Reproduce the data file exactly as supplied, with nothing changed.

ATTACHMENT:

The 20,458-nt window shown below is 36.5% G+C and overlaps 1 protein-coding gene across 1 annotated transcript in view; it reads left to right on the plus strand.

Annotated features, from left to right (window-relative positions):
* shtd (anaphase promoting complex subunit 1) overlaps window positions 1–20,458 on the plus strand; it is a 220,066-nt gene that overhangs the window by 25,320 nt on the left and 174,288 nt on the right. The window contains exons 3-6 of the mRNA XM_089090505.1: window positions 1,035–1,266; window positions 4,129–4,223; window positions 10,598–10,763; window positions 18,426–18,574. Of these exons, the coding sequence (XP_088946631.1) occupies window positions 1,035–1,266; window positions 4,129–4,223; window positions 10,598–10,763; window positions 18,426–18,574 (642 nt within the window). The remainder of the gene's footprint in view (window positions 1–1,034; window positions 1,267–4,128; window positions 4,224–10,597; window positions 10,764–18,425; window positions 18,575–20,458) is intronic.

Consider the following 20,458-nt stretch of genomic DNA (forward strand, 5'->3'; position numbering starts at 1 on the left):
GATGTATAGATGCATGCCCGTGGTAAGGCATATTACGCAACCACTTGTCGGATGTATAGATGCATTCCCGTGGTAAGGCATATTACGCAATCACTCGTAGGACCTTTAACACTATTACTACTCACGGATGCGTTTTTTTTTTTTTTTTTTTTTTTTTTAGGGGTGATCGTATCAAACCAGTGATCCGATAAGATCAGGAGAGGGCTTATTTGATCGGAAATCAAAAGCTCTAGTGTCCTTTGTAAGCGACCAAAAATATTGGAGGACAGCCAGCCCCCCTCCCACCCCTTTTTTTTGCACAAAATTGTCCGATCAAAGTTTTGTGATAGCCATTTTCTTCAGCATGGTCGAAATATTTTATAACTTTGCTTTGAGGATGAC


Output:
The 20,458-nt window shown below is 36.5% G+C and overlaps 1 protein-coding gene across 1 annotated transcript in view; it reads left to right on the plus strand.

Annotated features, from left to right (window-relative positions):
* shtd (anaphase promoting complex subunit 1) overlaps window positions 1–20,458 on the plus strand; it is a 220,066-nt gene that overhangs the window by 25,320 nt on the left and 174,288 nt on the right. The window contains exons 3-6 of the mRNA XM_089090505.1: window positions 1,035–1,266; window positions 4,129–4,223; window positions 10,598–10,763; window positions 18,426–18,574. Of these exons, the coding sequence (XP_088946631.1) occupies window positions 1,035–1,266; window positions 4,129–4,223; window positions 10,598–10,763; window positions 18,426–18,574 (642 nt within the window). The remainder of the gene's footprint in view (window positions 1–1,034; window positions 1,267–4,128; window positions 4,224–10,597; window positions 10,764–18,425; window positions 18,575–20,458) is intronic.

Consider the following 20,458-nt stretch of genomic DNA (forward strand, 5'->3'; position numbering starts at 1 on the left):
GATGTATAGATGCATGCCCGTGGTAAGGCATATTACGCAACCACTTGTCGGATGTATAGATGCATTCCCGTGGTAAGGCATATTACGCAATCACTCGTAGGACCTTTAACACTATTACTACTCACGGATGCGTTTTTTTTTTTTTTTTTTTTTTTTTTAGGGGTGATCGTATCAAACCAGTGATCCGATAAGATCAGGAGAGGGCTTATTTGATCGGAAATCAAAAGCTCTAGTGTCCTTTGTAAGCGACCAAAAATATTGGAGGACAGCCAGCCCCCCTCCCACCCCTTTTTTTTGCACAAAATTGTCCGATCAAAGTTTTGTGATAGCCATTTTCTTCAGCATGGTCGAAATATTTTATAACTTTGCTTTGAGGATGAC